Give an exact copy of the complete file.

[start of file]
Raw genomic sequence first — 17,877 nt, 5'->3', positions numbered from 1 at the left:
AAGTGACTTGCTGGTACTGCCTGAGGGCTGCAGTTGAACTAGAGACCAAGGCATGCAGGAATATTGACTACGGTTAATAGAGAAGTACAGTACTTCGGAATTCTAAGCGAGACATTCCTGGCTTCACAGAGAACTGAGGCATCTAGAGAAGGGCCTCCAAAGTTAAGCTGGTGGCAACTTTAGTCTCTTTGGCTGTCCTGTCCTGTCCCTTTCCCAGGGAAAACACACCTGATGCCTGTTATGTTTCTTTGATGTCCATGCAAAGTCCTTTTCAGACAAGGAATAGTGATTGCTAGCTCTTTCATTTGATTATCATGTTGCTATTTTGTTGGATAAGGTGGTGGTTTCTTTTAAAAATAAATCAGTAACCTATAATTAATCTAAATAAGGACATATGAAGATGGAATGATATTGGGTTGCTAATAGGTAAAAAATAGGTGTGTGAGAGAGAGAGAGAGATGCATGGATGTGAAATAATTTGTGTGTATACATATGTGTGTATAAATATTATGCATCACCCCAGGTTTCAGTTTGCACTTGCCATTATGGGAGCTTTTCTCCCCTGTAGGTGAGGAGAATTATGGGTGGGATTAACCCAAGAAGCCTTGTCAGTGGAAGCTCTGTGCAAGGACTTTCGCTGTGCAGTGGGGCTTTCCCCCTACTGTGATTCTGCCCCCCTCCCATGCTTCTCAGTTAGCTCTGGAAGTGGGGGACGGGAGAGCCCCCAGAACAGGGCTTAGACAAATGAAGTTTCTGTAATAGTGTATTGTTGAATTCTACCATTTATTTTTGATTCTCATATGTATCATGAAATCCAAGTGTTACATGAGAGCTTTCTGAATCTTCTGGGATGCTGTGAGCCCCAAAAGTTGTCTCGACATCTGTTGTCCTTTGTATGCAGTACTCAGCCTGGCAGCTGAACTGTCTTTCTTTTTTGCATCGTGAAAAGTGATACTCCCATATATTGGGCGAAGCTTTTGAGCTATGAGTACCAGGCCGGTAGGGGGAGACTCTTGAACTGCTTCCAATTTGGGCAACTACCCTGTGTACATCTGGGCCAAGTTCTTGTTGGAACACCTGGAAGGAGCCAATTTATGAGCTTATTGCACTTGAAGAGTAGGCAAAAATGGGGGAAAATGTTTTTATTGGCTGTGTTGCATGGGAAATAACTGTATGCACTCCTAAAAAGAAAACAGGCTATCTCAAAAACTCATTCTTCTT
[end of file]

Raw genomic sequence first — 17,877 nt, 5'->3', positions numbered from 1 at the left:
AAGTGACTTGCTGGTACTGCCTGAGGGCTGCAGTTGAACTAGAGACCAAGGCATGCAGGAATATTGACTACGGTTAATAGAGAAGTACAGTACTTCGGAATTCTAAGCGAGACATTCCTGGCTTCACAGAGAACTGAGGCATCTAGAGAAGGGCCTCCAAAGTTAAGCTGGTGGCAACTTTAGTCTCTTTGGCTGTCCTGTCCTGTCCCTTTCCCAGGGAAAACACACCTGATGCCTGTTATGTTTCTTTGATGTCCATGCAAAGTCCTTTTCAGACAAGGAATAGTGATTGCTAGCTCTTTCATTTGATTATCATGTTGCTATTTTGTTGGATAAGGTGGTGGTTTCTTTTAAAAATAAATCAGTAACCTATAATTAATCTAAATAAGGACATATGAAGATGGAATGATATTGGGTTGCTAATAGGTAAAAAATAGGTGTGTGAGAGAGAGAGAGAGATGCATGGATGTGAAATAATTTGTGTGTATACATATGTGTGTATAAATATTATGCATCACCCCAGGTTTCAGTTTGCACTTGCCATTATGGGAGCTTTTCTCCCCTGTAGGTGAGGAGAATTATGGGTGGGATTAACCCAAGAAGCCTTGTCAGTGGAAGCTCTGTGCAAGGACTTTCGCTGTGCAGTGGGGCTTTCCCCCTACTGTGATTCTGCCCCCCTCCCATGCTTCTCAGTTAGCTCTGGAAGTGGGGGACGGGAGAGCCCCCAGAACAGGGCTTAGACAAATGAAGTTTCTGTAATAGTGTATTGTTGAATTCTACCATTTATTTTTGATTCTCATATGTATCATGAAATCCAAGTGTTACATGAGAGCTTTCTGAATCTTCTGGGATGCTGTGAGCCCCAAAAGTTGTCTCGACATCTGTTGTCCTTTGTATGCAGTACTCAGCCTGGCAGCTGAACTGTCTTTCTTTTTTGCATCGTGAAAAGTGATACTCCCATATATTGGGCGAAGCTTTTGAGCTATGAGTACCAGGCCGGTAGGGGGAGACTCTTGAACTGCTTCCAATTTGGGCAACTACCCTGTGTACATCTGGGCCAAGTTCTTGTTGGAACACCTGGAAGGAGCCAATTTATGAGCTTATTGCACTTGAAGAGTAGGCAAAAATGGGGGAAAATGTTTTTATTGGCTGTGTTGCATGGGAAATAACTGTATGCACTCCTAAAAAGAAAACAGGCTATCTCAAAAACTCATTCTTCTT